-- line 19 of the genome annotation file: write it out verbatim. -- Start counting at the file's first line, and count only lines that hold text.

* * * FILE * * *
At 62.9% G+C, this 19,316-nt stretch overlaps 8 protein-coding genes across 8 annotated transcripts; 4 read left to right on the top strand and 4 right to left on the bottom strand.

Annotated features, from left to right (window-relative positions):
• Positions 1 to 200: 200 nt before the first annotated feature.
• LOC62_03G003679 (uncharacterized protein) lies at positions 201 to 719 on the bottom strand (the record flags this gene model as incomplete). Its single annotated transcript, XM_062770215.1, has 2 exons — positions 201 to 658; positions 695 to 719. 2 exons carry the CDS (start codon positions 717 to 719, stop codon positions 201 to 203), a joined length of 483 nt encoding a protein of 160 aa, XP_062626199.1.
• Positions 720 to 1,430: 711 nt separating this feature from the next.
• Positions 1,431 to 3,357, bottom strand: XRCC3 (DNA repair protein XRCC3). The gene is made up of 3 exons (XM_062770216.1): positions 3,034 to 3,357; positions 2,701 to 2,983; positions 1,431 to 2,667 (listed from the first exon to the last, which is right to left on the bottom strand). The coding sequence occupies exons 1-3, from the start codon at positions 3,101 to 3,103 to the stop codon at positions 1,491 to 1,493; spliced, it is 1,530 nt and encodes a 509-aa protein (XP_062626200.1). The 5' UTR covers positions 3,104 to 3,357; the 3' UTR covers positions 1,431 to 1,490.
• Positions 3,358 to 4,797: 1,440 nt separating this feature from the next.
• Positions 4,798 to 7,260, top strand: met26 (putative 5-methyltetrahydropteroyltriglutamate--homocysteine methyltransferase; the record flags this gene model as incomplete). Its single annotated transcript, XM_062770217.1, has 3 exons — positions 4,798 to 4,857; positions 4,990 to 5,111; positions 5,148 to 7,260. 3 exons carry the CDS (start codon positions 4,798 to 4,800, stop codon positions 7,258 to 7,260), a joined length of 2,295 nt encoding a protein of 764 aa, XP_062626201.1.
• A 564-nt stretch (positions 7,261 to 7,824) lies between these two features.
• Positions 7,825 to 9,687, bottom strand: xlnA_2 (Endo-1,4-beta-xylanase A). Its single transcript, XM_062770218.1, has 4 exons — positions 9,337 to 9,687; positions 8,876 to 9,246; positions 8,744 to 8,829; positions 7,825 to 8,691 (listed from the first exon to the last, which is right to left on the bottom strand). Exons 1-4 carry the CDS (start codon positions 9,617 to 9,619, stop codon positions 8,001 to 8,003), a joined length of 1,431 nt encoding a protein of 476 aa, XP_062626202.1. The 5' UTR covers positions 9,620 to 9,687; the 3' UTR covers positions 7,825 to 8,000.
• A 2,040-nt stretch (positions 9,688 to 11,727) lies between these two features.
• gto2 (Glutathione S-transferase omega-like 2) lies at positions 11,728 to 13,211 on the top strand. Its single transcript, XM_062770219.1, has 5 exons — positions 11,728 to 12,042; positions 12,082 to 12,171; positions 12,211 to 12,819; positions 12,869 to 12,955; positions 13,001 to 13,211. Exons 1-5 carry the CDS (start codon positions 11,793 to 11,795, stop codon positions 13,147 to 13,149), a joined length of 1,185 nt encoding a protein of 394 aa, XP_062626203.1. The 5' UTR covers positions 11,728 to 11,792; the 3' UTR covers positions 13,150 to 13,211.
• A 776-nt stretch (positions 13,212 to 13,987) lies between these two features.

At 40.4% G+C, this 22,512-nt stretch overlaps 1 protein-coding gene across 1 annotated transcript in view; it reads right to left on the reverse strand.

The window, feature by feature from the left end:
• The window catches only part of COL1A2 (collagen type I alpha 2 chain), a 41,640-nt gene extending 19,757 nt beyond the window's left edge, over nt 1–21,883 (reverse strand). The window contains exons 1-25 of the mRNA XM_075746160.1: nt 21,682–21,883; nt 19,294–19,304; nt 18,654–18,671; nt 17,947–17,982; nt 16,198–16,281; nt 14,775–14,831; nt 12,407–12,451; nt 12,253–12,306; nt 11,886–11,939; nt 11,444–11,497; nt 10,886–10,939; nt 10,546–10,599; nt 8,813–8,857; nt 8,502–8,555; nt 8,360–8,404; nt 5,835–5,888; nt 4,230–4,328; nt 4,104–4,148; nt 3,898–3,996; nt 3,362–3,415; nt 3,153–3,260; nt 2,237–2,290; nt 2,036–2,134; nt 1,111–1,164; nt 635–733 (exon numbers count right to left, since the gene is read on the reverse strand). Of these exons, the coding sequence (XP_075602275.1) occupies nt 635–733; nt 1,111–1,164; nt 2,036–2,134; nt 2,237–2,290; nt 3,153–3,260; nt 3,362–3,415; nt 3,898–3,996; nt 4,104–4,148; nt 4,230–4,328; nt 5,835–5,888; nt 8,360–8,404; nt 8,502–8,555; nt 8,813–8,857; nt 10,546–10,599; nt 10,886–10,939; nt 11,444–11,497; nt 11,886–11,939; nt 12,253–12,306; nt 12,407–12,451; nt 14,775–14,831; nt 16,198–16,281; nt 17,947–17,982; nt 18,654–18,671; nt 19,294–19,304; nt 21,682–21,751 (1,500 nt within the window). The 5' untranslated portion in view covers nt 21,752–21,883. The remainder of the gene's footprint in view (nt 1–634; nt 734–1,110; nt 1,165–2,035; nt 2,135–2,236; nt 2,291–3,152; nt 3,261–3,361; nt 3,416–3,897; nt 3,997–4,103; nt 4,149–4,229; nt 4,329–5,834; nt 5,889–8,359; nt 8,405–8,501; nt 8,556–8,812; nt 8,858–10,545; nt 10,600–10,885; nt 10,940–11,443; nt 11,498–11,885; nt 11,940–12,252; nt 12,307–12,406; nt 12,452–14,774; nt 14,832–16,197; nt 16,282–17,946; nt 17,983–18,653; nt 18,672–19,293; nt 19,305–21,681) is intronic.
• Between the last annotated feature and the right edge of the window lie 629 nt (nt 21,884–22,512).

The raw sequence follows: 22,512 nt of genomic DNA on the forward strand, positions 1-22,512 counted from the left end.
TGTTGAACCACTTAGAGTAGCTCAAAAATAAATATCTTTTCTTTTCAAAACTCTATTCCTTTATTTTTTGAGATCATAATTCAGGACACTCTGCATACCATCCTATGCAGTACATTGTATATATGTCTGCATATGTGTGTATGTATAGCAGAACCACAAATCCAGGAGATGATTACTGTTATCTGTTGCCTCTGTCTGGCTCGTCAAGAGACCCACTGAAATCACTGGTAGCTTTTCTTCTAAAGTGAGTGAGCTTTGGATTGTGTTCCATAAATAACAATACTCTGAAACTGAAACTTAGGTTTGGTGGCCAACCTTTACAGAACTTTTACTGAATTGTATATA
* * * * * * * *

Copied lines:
TGTTGAACCACTTAGAGTAGCTCAAAAATAAATATCTTTTCTTTTCAAAACTCTATTCCTTTATTTTTTGAGATCATAATTCAGGACACTCTGCATACCATCCTATGCAGTACATTGTATATATGTCTGCATATGTGTGTATGTATAGCAGAACCACAAATCCAGGAGATGATTACTGTTATCTGTTGCCTCTGTCTGGCTCGTCAAGAGACCCACTGAAATCACTGGTAGCTTTTCTTCTAAAGTGAGTGAGCTTTGGATTGTGTTCCATAAATAACAATACTCTGAAACTGAAACTTAGGTTTGGTGGCCAACCTTTACAGAACTTTTACTGAATTGTATATA